OpenStage Theatre kicks off live theatre with a play in the park

Tiny Beautiful Things is one of the hot plays of the past few years, being staged at several Colorado theatres before the pandemic. Based on the book by Cheryl Strayed, who for years anonymously penned the “Dear Sugar” advice column, the stories are adapted for the stage by Nia Vardalos.

OpenStage Theatre and Company returns to live theatre with what may be the perfect venue to bring this show to life: the backyard area behind the Fort Collins Museum of Discovery.

Behind the museum is a lush, green lawn. Next to it is a sidewalk and next to that is the Poudre River. On the other side of the stage is busy College Avenue. I thought perhaps the traffic might interfere with the sound and enjoyment of the play, but once it started, I forgot all about street noise because I was so engrossed in this engaging and relatable play. Along with bug spray and sunscreen, audience members are encouraged to bring either chairs or blankets to comfortably take in the play.

With only four actors, a set that never changes and no intermission, Tiny Beautiful Things packs a punch I wasn’t expecting. The entire play consists solely of three actors writing letters to Sugar seeking her advice, and Sugar (Nicole Gawronski) responding to those letters. At first I was skeptical about how this might all work, but the engrossing material and strong acting had me all in from the first letter. The three actors playing the advice seekers transform themselves into different ages, genders, races, and backgrounds simply by the content of their letter, their mannerisms and voice.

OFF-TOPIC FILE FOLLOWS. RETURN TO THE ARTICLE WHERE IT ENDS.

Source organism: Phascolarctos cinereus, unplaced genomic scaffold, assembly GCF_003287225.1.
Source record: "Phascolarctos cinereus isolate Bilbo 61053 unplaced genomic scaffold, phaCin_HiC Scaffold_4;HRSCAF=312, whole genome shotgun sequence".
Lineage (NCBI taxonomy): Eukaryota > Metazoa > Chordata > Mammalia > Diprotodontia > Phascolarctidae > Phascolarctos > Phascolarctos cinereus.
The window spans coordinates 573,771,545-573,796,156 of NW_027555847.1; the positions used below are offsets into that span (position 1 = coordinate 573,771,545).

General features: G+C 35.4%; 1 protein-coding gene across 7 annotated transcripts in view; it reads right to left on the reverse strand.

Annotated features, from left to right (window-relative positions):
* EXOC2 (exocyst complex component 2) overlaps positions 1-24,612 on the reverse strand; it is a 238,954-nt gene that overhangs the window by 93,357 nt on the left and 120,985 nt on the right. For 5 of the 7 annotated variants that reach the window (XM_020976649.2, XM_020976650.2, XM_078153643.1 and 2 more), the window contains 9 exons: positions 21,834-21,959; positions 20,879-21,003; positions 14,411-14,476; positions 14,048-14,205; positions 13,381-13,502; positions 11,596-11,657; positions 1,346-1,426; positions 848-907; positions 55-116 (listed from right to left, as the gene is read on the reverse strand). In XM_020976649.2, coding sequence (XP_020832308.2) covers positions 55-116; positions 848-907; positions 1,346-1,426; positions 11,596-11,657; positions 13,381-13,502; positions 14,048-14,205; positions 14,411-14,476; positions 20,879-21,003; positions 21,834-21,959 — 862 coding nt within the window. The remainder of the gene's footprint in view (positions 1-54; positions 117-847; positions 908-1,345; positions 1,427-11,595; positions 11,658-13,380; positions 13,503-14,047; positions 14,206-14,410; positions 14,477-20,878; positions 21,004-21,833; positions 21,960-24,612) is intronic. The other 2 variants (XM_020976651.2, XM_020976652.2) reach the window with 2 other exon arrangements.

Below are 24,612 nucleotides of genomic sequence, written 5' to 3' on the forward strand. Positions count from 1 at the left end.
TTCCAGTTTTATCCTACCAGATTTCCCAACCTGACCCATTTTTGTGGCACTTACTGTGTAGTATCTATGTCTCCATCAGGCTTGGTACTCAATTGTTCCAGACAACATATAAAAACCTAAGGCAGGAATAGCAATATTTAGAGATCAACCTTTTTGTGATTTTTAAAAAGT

Sugar opens herself up in her responses by sharing with us her different life experiences. Indeed, it is only from experience that one can offer advice, and no one seems to know this better than Sugar. Gawronski does a marvelous job as Sugar, quickly becoming our best friend as she recounts her particular struggles in the hopes that sharing what she’s endured might help her advice seekers. She is vulnerable and quirky and ultimately thoughtful and kind as she offers advice to strangers desperate for help.

During this emotionally charged play, I had to hold back a gasp while crying about a particular piece of advice in which Sugar tells of finding a red baby dress at a yard sale with her mother. She bought it, but at the time wasn’t quite sure why. Years later, after her mother has died quite young, Sugar breaks down, realizing that her mother will never see that dress on any of Sugar’s children. This letter and advice were particularly relatable to me, and I was glad that I brought tissues. Throughout the entire play, there is at least one letter I think every audience member could relate to, and as I looked around, I found I was definitely not the only one crying due to the powerful and vulnerable acting of the players.

If you’ve got the opportunity to view this unique play staged in the beautiful backyard of The Fort Collins Museum of Discovery, do not miss it. While heavy and intense, there are also lighthearted moments and laughter throughout. Along with the location, the play itself is worthwhile and enjoyable. You won’t soon be forgetting the memorable characters seeking help from this stranger willing to share her life to help others.

There is a content warning due to the difficult subject matter of the advice sought. Topics of concern range from sexual, child and drug abuse and for this reason it is recommended for those 16 and older.

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